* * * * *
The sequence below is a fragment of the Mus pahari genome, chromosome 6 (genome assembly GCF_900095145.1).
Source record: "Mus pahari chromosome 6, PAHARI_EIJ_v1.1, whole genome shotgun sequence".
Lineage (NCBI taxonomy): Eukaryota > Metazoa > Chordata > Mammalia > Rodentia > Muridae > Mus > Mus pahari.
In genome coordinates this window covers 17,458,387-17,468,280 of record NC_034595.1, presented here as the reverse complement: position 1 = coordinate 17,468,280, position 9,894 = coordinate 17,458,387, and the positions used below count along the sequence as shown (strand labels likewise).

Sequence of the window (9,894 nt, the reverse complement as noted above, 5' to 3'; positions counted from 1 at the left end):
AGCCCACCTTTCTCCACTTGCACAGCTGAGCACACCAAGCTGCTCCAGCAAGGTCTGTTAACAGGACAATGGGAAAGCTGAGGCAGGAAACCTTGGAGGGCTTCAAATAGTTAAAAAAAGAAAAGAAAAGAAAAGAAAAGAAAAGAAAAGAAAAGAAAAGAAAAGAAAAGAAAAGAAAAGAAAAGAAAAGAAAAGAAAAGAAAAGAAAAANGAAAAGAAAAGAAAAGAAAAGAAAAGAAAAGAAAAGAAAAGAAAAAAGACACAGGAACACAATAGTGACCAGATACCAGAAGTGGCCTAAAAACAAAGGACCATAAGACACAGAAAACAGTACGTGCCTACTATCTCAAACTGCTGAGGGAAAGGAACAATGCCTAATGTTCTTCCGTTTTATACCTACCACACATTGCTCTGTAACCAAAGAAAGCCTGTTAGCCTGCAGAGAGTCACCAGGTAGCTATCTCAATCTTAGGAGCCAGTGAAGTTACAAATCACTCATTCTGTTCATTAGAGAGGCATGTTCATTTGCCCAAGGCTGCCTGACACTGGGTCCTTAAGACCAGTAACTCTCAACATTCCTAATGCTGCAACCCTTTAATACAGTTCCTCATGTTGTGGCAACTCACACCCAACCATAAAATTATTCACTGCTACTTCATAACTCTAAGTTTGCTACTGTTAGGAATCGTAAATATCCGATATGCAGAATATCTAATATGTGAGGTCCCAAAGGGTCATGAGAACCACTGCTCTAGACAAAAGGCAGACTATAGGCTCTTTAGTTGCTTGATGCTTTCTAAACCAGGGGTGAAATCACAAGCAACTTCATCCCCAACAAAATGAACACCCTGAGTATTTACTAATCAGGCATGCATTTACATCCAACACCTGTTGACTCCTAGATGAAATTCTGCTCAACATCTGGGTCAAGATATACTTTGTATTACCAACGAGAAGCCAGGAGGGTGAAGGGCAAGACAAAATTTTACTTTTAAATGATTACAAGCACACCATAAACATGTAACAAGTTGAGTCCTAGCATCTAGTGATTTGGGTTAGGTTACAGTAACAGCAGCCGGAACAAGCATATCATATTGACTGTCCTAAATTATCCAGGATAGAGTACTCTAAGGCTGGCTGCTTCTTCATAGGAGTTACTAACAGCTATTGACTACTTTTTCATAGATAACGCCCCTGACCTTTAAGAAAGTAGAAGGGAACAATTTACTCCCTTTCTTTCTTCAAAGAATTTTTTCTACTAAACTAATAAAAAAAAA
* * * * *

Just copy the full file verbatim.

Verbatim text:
The sequence below is a fragment of the Mus pahari genome, chromosome 6 (genome assembly GCF_900095145.1).
Source record: "Mus pahari chromosome 6, PAHARI_EIJ_v1.1, whole genome shotgun sequence".
Lineage (NCBI taxonomy): Eukaryota > Metazoa > Chordata > Mammalia > Rodentia > Muridae > Mus > Mus pahari.
In genome coordinates this window covers 17,458,387-17,468,280 of record NC_034595.1, presented here as the reverse complement: position 1 = coordinate 17,468,280, position 9,894 = coordinate 17,458,387, and the positions used below count along the sequence as shown (strand labels likewise).

Sequence of the window (9,894 nt, the reverse complement as noted above, 5' to 3'; positions counted from 1 at the left end):
AGCCCACCTTTCTCCACTTGCACAGCTGAGCACACCAAGCTGCTCCAGCAAGGTCTGTTAACAGGACAATGGGAAAGCTGAGGCAGGAAACCTTGGAGGGCTTCAAATAGTTAAAAAAAGAAAAGAAAAGAAAAGAAAAGAAAAGAAAAGAAAAGAAAAGAAAAGAAAAGAAAAGAAAAGAAAAGAAAAGAAAAGAAAAGAAAAGAAAAANGAAAAGAAAAGAAAAGAAAAGAAAAGAAAAGAAAAGAAAAGAAAAAAGACACAGGAACACAATAGTGACCAGATACCAGAAGTGGCCTAAAAACAAAGGACCATAAGACACAGAAAACAGTACGTGCCTACTATCTCAAACTGCTGAGGGAAAGGAACAATGCCTAATGTTCTTCCGTTTTATACCTACCACACATTGCTCTGTAACCAAAGAAAGCCTGTTAGCCTGCAGAGAGTCACCAGGTAGCTATCTCAATCTTAGGAGCCAGTGAAGTTACAAATCACTCATTCTGTTCATTAGAGAGGCATGTTCATTTGCCCAAGGCTGCCTGACACTGGGTCCTTAAGACCAGTAACTCTCAACATTCCTAATGCTGCAACCCTTTAATACAGTTCCTCATGTTGTGGCAACTCACACCCAACCATAAAATTATTCACTGCTACTTCATAACTCTAAGTTTGCTACTGTTAGGAATCGTAAATATCCGATATGCAGAATATCTAATATGTGAGGTCCCAAAGGGTCATGAGAACCACTGCTCTAGACAAAAGGCAGACTATAGGCTCTTTAGTTGCTTGATGCTTTCTAAACCAGGGGTGAAATCACAAGCAACTTCATCCCCAACAAAATGAACACCCTGAGTATTTACTAATCAGGCATGCATTTACATCCAACACCTGTTGACTCCTAGATGAAATTCTGCTCAACATCTGGGTCAAGATATACTTTGTATTACCAACGAGAAGCCAGGAGGGTGAAGGGCAAGACAAAATTTTACTTTTAAATGATTACAAGCACACCATAAACATGTAACAAGTTGAGTCCTAGCATCTAGTGATTTGGGTTAGGTTACAGTAACAGCAGCCGGAACAAGCATATCATATTGACTGTCCTAAATTATCCAGGATAGAGTACTCTAAGGCTGGCTGCTTCTTCATAGGAGTTACTAACAGCTATTGACTACTTTTTCATAGATAACGCCCCTGACCTTTAAGAAAGTAGAAGGGAACAATTTACTCCCTTTCTTTCTTCAAAGAATTTTTTCTACTAAACTAATAAAAAAAAA